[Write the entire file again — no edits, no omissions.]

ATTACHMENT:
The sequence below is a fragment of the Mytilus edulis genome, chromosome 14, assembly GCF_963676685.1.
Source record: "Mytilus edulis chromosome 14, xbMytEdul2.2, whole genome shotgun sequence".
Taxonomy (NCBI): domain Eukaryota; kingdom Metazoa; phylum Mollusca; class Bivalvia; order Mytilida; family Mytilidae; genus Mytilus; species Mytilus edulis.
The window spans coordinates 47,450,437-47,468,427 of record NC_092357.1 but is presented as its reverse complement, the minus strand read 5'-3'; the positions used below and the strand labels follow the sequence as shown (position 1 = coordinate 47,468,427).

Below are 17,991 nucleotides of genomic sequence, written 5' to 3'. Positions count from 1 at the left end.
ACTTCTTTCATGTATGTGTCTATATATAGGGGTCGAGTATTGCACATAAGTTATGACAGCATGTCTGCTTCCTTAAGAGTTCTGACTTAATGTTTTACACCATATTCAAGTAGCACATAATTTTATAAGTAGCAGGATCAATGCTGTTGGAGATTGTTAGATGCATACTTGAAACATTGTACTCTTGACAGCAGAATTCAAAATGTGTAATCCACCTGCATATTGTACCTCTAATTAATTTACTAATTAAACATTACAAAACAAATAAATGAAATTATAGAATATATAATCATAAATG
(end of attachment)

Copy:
The sequence below is a fragment of the Mytilus edulis genome, chromosome 14, assembly GCF_963676685.1.
Source record: "Mytilus edulis chromosome 14, xbMytEdul2.2, whole genome shotgun sequence".
Taxonomy (NCBI): domain Eukaryota; kingdom Metazoa; phylum Mollusca; class Bivalvia; order Mytilida; family Mytilidae; genus Mytilus; species Mytilus edulis.
The window spans coordinates 47,450,437-47,468,427 of record NC_092357.1 but is presented as its reverse complement, the minus strand read 5'-3'; the positions used below and the strand labels follow the sequence as shown (position 1 = coordinate 47,468,427).

Below are 17,991 nucleotides of genomic sequence, written 5' to 3'. Positions count from 1 at the left end.
ACTTCTTTCATGTATGTGTCTATATATAGGGGTCGAGTATTGCACATAAGTTATGACAGCATGTCTGCTTCCTTAAGAGTTCTGACTTAATGTTTTACACCATATTCAAGTAGCACATAATTTTATAAGTAGCAGGATCAATGCTGTTGGAGATTGTTAGATGCATACTTGAAACATTGTACTCTTGACAGCAGAATTCAAAATGTGTAATCCACCTGCATATTGTACCTCTAATTAATTTACTAATTAAACATTACAAAACAAATAAATGAAATTATAGAATATATAATCATAAATG